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"Fightback" - setting the record straight a 15 per cent GST does not mean the price of all goods and services will go up by 15 per cent. To suggest that they will is wrong, and misleading

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24 November 1991 Bulletin No. 3





Please allow me to draw your attention to this once again.

To say that the prices of all goods and services will rise by 15 per cent, as some weekend newspapers have today, is not true.

To accurately assess the impact of the Coalition's tax reform package on prices, and household finances overall YOU MUST REMEMBER THAT THE COALITION IS COMMITTED TO THE ABOLITION OF SEVEN EXISTING TAXES. Many of these taxes already have a very significant effect on the prices we pay either directly or indirectly for things.

For example, ask yourself how many times petrol prices are built into the final price of any good on any shop shelf.

Yes, the Coalition will introduce a 15 per cent GST on most goods and services in Australia.

But we are also going to abolish Labor's hidden consumption taxes that today add around $44.22 per week to the spending of the average Australian household.

The abolition of the’ wholesale sales tax, the fuel excise, and payroll tax will substantially reduce the costs involved in the way things are produced in Australia under the Hawke Government today.

So, when the GST comes in, the upward pressure the GST has on prices is NOT 15 per cent, as you might expect at first glance, but only 4.4 per cent overall.

To highlight that point, here is what the Executive Director of the Australian Supermarket Institute, Mr Bruce Bevan, said in a press release on November 22:

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"Our initial calculations show that the impact of the Opposition's GST of fifteen percent on the

"supermarket shopping basket" will be an increase in the region of three to five per cent. This may be a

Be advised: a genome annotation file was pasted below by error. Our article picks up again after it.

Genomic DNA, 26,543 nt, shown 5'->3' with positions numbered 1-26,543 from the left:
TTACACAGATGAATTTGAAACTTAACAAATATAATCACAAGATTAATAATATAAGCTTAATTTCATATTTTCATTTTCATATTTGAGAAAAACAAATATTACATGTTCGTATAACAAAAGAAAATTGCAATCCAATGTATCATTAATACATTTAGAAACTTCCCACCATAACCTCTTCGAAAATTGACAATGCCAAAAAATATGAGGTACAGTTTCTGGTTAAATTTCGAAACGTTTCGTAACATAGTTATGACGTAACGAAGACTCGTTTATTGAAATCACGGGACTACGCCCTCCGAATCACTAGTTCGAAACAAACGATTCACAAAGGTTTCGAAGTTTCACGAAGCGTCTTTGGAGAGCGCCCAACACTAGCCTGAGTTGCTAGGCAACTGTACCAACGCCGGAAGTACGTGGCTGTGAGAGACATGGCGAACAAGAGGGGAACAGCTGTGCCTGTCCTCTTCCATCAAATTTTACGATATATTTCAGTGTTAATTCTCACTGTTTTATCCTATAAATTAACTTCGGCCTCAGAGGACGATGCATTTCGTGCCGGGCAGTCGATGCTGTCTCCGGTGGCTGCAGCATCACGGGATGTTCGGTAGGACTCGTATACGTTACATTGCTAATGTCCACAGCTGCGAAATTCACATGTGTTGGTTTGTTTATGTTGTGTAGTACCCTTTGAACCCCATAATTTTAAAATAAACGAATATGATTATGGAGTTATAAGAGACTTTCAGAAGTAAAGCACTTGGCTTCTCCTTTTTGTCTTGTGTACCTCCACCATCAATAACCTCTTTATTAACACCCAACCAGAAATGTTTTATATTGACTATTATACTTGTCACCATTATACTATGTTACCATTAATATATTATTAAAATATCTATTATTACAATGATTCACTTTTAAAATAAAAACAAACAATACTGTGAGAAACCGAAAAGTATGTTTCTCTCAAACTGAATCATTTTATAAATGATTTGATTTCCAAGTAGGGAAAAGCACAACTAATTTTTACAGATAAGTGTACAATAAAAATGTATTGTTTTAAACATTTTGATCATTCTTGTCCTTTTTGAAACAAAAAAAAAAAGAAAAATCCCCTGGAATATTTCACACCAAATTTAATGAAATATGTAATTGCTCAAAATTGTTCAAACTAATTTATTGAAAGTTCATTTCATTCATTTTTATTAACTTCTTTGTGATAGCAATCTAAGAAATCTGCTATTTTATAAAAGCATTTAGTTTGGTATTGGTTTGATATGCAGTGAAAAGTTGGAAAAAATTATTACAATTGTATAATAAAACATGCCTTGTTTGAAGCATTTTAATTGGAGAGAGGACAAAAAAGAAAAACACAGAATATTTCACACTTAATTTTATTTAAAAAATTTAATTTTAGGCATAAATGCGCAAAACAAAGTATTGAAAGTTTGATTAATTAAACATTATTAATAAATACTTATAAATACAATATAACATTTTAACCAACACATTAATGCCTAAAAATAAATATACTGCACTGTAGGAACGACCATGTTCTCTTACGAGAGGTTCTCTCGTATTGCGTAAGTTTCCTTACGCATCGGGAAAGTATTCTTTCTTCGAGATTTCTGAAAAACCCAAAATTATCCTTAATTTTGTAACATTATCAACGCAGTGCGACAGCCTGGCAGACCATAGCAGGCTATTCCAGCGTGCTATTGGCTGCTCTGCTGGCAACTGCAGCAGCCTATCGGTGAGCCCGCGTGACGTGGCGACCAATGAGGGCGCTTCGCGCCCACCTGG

surprisingly low figure, but very few of our customers have realised the impact on food prices of the current wholesale sale tax, which will be abandoned by the Opposition when in government."

For all these reasons, the individual case studies that appeared on pages 18 and 19 of the Sunday Herald-Sun today (November 24, 91) are wrong, and misleading.

In nearly every case the expenditure figures overstate the price affect of the GST.

In the first example, the Herald-Sun says that Gwendolyne Burkin will pay an extra 15 per cent for public transport, for

food/groceries, for her telephone, for school materials, and for electricity.

That is not correct. ,

For example, the abolition of the fuel excise, the wholesale sales tax, and payroll tax will reduce public transport costs.

The abolition of these taxes will also mean that the rise in food bills Gwendolyne Burkin is confronted with will be surprisiSgly smaller than the Sunday Herald-Sun has estimated, a point the Australian Supermarket Institute itself has made.

Again, the abolition of the wholesale sales tax alone will help keep Gwendolyne's telephone bills down because Telecom currently pays hundreds of millions of dollars in wholesale sales tax.

Similarly, in virtually every other case, the price rises will be smaller than the Sunday Herald-Sun has estimated because no account has been made of the fact that the Coalition is going to

abolish Labor's hidden consumption taxes on the introduction of the GST. ,

In the case study for May Langbridge all the same mistakes were made with additional errors on rates (see page 15 of the GST technical manual), and household insurance (which, as a financial service, will be exempt - see page 19 of the technical manual).

The same fundamental errors appear in all of the case studies.

The Coalition has designed the Fightback taxation reform program extremely carefully to ensure that business costs are brought down, and that people are NOT left worse off.

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On the contrary, according to our calculations the vast majority of Australians end up substantially better off, once the

substantial cuts in personal income tax, and increased pensions and benefits are taken into account.

It is a tribute to the sophisticated analysis undertaken by the Coalition that with all the resources of both the Commonwealth Treasury and the Finance Department at his disposal for four full days now Prime Minister Hawke and his Labor colleagues have been unable to provide Australians with a considered, critical response.

At the same time Mr Hawke is prepared to insult Australians by getting taxpayers to foot the bill for all the overtime incurred on his scare campaign in the worst recession for 60 years.

The Coalition welcomes public debate.

Indeed, by spelling out in detail exactly how all our

calculations have been made, we have invited debate.

But it is vital, for the future of this country, that the debate is informed.

For further information

Peter Reith: (059) 777 212